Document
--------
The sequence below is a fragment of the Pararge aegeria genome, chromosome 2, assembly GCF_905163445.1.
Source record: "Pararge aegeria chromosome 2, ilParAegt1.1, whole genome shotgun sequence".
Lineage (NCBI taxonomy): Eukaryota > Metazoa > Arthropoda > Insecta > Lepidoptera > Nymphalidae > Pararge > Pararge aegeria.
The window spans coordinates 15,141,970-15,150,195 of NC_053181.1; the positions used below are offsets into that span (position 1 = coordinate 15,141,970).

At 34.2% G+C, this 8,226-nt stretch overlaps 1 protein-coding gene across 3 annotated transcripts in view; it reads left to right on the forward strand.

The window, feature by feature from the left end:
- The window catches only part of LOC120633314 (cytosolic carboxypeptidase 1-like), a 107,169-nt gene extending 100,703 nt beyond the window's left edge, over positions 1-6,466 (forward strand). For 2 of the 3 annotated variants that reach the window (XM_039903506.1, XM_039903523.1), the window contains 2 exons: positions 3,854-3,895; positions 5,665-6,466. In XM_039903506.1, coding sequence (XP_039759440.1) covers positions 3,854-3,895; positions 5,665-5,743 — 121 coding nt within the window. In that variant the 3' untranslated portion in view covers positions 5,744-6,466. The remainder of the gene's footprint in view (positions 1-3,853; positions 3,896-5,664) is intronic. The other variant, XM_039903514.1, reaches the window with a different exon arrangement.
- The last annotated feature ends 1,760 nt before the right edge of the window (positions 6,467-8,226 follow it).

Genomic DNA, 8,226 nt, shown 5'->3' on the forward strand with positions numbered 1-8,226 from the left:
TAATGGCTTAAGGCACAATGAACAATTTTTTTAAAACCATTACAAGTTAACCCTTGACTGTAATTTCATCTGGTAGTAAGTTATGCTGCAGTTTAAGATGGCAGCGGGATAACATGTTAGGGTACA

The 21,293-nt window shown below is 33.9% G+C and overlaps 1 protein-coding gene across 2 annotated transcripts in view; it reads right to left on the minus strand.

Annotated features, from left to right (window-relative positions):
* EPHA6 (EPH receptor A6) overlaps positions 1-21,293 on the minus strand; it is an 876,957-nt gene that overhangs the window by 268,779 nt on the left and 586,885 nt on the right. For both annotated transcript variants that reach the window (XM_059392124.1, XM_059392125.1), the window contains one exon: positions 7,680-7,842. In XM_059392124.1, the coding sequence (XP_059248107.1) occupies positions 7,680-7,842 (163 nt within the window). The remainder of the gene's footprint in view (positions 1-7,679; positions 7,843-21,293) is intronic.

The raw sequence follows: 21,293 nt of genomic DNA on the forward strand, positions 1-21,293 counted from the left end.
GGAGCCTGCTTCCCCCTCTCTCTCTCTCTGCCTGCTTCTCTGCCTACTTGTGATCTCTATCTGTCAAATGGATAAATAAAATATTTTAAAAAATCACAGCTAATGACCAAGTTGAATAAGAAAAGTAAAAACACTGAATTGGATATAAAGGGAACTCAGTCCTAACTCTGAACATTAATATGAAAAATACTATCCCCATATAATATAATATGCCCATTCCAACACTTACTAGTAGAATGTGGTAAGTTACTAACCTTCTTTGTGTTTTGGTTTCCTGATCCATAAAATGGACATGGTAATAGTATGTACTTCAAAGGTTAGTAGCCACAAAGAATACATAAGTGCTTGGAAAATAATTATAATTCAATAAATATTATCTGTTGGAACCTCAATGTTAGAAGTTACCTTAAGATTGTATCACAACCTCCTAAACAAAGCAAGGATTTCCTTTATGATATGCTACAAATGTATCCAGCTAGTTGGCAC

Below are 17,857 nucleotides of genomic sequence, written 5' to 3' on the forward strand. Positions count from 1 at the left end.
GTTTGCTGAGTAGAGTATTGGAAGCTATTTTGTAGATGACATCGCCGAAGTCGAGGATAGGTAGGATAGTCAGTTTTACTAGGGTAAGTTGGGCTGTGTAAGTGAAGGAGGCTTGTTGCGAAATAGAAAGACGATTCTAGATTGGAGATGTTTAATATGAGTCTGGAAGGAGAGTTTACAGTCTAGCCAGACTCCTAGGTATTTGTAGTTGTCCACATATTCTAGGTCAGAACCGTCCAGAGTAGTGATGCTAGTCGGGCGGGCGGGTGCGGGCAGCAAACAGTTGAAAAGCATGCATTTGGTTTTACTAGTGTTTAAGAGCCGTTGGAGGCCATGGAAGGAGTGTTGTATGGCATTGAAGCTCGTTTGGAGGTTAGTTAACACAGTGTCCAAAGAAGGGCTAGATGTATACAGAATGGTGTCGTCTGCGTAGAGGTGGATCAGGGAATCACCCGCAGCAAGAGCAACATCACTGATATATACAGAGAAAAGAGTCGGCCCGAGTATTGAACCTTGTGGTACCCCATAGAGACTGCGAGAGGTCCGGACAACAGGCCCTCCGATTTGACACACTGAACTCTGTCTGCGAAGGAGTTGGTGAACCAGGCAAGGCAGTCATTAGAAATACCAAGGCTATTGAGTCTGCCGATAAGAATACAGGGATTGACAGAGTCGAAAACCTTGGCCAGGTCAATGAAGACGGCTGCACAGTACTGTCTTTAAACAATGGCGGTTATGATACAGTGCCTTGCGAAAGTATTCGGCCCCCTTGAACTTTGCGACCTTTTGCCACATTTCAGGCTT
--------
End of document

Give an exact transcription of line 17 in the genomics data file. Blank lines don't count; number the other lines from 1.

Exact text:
GTTTGCTGAGTAGAGTATTGGAAGCTATTTTGTAGATGACATCGCCGAAGTCGAGGATAGGTAGGATAGTCAGTTTTACTAGGGTAAGTTGGGCTGTGTAAGTGAAGGAGGCTTGTTGCGAAATAGAAAGACGATTCTAGATTGGAGATGTTTAATATGAGTCTGGAAGGAGAGTTTACAGTCTAGCCAGACTCCTAGGTATTTGTAGTTGTCCACATATTCTAGGTCAGAACCGTCCAGAGTAGTGATGCTAGTCGGGCGGGCGGGTGCGGGCAGCAAACAGTTGAAAAGCATGCATTTGGTTTTACTAGTGTTTAAGAGCCGTTGGAGGCCATGGAAGGAGTGTTGTATGGCATTGAAGCTCGTTTGGAGGTTAGTTAACACAGTGTCCAAAGAAGGGCTAGATGTATACAGAATGGTGTCGTCTGCGTAGAGGTGGATCAGGGAATCACCCGCAGCAAGAGCAACATCACTGATATATACAGAGAAAAGAGTCGGCCCGAGTATTGAACCTTGTGGTACCCCATAGAGACTGCGAGAGGTCCGGACAACAGGCCCTCCGATTTGACACACTGAACTCTGTCTGCGAAGGAGTTGGTGAACCAGGCAAGGCAGTCATTAGAAATACCAAGGCTATTGAGTCTGCCGATAAGAATACAGGGATTGACAGAGTCGAAAACCTTGGCCAGGTCAATGAAGACGGCTGCACAGTACTGTCTTTAAACAATGGCGGTTATGATACAGTGCCTTGCGAAAGTATTCGGCCCCCTTGAACTTTGCGACCTTTTGCCACATTTCAGGCTT